An important component of learning a foreign language is to gain an understanding and appreciation for its culture. Recently, Washougal High School Spanish language students were introduced to the Mexican celebration of El Día de los Muertos or “The Day of the Dead,” a yearly experience provided by the Spanish teachers.
The celebration is a fusion of Catholic and indigenous traditions that has come to manifest itself differently in each region of Latin America. “The key is that it's a celebration of life: mostly of those who have gone before us,” explained Brian Eggleston, WHS Spanish Teacher. "Students learn about the different way a culture looks at death without the unnecessary dread or horror that we've seen in some other societies."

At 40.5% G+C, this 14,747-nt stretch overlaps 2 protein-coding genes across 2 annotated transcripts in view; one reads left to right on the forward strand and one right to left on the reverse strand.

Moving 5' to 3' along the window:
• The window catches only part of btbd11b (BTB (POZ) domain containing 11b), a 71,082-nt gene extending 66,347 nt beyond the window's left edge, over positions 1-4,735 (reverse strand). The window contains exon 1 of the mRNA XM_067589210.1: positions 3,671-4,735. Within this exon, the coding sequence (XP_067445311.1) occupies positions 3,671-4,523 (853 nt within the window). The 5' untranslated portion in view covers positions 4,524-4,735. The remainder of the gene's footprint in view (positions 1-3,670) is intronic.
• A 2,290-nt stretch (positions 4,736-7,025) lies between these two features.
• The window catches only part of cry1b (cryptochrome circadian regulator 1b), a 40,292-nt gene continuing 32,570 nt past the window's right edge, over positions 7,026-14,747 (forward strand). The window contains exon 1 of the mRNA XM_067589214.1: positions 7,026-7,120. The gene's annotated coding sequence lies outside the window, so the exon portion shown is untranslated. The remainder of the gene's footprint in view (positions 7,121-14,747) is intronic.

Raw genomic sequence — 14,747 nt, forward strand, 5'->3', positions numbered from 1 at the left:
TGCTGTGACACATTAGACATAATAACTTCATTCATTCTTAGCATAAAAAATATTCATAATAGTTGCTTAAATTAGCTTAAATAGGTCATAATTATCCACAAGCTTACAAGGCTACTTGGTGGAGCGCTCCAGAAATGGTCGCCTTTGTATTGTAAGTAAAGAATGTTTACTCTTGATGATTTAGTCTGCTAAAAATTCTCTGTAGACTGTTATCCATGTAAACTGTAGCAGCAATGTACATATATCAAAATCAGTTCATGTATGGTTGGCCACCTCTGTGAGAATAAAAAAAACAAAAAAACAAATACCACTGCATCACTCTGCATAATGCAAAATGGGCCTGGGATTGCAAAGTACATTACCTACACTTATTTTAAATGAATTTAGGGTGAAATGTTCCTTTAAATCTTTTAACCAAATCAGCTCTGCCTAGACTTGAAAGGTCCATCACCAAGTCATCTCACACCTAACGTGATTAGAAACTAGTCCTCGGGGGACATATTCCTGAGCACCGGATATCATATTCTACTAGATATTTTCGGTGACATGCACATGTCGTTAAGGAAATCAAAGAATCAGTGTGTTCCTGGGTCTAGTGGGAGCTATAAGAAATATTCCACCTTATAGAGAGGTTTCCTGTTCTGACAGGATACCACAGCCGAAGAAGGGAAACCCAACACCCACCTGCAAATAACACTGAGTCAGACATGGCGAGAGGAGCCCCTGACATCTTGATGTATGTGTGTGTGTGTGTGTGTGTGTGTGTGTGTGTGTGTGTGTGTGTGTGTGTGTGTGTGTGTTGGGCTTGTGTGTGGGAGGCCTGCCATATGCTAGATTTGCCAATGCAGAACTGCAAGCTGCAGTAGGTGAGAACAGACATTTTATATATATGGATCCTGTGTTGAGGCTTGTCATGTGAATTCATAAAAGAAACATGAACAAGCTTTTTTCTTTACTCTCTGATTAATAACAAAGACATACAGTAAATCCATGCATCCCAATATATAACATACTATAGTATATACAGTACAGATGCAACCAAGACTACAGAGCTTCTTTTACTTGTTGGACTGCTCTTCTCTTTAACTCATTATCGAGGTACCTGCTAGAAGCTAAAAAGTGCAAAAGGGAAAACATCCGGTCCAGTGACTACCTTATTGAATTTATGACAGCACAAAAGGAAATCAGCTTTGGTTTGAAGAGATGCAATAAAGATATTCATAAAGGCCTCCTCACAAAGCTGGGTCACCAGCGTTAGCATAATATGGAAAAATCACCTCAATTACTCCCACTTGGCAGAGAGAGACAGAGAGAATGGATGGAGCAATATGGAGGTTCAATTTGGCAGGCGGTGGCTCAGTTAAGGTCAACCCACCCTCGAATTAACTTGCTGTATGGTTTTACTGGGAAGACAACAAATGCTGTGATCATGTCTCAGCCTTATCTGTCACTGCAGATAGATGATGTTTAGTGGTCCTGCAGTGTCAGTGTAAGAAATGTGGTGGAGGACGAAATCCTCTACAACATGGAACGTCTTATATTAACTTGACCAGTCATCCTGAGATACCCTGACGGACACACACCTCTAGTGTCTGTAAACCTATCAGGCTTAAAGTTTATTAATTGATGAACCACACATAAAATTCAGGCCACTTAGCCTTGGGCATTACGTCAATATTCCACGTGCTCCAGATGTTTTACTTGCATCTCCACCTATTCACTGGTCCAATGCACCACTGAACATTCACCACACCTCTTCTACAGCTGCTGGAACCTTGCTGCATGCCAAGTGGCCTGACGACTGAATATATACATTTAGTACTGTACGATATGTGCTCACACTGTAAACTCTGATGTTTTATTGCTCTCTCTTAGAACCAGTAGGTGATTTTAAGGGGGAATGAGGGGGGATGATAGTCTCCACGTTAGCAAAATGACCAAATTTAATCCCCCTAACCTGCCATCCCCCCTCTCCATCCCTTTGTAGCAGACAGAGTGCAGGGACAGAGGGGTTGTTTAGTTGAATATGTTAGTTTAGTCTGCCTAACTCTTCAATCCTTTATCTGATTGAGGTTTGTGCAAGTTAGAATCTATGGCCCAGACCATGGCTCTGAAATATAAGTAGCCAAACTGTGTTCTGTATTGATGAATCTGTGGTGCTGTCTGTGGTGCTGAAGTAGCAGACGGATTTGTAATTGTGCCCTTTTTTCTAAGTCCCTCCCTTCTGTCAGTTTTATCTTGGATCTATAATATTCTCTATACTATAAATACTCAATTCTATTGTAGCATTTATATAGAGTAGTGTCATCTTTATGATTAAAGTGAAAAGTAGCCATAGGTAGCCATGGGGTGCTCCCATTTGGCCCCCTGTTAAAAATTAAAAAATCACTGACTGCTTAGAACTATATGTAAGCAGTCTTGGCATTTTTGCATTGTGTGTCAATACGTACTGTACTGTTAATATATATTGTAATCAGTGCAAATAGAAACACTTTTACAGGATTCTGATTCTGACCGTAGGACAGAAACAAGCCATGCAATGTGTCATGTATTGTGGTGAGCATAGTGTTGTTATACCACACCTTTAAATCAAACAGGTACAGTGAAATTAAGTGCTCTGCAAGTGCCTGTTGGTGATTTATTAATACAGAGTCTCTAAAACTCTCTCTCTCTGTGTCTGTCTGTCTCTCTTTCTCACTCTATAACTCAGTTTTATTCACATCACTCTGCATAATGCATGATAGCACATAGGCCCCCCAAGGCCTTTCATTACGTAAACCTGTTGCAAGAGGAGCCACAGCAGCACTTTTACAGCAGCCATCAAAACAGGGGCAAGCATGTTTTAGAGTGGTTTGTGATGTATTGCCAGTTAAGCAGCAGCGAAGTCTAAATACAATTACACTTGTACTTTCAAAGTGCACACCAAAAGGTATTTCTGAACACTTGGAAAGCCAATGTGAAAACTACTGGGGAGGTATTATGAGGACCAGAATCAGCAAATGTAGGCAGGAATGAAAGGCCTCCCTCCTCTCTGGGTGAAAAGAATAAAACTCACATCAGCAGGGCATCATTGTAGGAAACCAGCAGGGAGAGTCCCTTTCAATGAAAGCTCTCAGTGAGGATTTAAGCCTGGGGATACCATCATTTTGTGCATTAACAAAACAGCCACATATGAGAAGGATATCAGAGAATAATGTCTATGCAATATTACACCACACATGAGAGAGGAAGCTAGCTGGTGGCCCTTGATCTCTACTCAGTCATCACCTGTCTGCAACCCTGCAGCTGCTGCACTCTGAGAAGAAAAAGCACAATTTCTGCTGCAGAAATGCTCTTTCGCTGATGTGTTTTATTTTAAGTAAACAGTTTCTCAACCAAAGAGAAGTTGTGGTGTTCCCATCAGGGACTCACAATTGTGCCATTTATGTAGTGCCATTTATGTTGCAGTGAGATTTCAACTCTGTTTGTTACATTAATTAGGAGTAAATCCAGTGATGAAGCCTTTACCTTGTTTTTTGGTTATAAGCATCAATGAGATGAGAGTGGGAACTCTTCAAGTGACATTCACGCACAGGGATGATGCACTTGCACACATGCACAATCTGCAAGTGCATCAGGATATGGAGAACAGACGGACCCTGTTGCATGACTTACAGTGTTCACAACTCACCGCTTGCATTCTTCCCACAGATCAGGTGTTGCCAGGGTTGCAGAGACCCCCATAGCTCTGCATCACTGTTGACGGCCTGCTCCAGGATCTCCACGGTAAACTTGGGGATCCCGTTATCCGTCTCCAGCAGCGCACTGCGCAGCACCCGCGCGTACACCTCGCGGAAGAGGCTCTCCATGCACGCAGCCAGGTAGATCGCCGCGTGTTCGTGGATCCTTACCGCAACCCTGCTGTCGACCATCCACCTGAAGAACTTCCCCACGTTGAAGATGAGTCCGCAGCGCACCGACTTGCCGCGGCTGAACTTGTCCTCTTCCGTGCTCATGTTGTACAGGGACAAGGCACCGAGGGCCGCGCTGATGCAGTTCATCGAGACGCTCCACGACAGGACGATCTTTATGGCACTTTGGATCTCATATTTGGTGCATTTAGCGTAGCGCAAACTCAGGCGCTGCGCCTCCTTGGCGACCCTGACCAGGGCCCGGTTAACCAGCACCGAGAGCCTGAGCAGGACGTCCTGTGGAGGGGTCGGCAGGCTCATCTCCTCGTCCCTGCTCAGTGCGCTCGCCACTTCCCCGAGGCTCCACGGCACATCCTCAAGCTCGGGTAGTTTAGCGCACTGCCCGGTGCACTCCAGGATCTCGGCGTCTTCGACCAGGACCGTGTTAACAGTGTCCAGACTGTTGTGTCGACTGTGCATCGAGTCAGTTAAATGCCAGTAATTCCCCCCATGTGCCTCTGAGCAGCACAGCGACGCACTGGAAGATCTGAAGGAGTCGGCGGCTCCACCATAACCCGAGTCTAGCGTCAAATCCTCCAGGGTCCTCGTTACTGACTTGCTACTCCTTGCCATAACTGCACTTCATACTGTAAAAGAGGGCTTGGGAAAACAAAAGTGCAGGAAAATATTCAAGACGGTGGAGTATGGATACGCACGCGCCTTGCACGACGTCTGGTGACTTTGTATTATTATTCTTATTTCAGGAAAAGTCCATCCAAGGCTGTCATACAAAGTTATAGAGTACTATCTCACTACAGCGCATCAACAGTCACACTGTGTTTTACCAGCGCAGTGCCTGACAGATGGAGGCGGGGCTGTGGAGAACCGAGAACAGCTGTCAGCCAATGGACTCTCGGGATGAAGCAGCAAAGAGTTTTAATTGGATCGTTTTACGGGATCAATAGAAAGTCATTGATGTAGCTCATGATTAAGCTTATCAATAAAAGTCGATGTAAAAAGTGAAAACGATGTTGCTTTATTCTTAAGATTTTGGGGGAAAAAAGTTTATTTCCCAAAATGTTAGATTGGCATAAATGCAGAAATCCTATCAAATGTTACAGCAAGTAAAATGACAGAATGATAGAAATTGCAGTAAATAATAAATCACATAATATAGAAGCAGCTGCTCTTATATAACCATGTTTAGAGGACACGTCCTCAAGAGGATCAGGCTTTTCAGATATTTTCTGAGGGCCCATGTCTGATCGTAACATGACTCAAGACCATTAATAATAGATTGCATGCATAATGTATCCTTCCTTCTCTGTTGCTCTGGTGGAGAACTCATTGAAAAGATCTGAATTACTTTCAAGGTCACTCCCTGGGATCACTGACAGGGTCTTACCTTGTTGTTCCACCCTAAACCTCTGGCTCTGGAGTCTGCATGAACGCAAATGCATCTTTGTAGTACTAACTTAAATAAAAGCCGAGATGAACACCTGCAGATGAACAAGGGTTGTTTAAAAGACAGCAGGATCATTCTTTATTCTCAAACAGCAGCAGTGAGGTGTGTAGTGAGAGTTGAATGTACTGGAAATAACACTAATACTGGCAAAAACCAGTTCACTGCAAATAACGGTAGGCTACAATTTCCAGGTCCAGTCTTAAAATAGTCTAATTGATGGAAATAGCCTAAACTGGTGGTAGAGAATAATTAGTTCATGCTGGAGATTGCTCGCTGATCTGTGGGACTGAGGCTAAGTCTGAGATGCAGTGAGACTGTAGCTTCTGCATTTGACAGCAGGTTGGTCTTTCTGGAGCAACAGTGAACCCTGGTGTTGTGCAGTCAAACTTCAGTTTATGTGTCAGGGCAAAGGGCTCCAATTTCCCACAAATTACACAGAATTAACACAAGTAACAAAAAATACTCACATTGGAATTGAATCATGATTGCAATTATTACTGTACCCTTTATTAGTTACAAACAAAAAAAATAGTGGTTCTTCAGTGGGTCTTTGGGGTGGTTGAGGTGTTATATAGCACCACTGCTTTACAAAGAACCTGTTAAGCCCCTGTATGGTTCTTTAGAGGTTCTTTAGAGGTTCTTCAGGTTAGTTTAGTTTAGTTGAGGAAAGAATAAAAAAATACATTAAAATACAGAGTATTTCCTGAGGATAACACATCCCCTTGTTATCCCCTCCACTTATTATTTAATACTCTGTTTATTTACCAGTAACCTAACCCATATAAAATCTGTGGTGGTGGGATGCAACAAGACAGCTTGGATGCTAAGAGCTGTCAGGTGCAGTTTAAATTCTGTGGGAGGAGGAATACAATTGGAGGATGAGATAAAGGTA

As a part of the celebration, students created actual sugar skulls. They combined sugar, meringue powder, and water together, and then with a mold, they made skulls that harden for decoration. “After learning about the holiday and surrounding customs in Mexico, the students will decorate them in class,” Eggleston said. “They always turn out beautiful. The best work goes on display in each Spanish classroom for others to admire.”
“Students become more invested in a culture when they can get involved with hands on activities such as this,” said Spanish teacher Rochelle Aiton.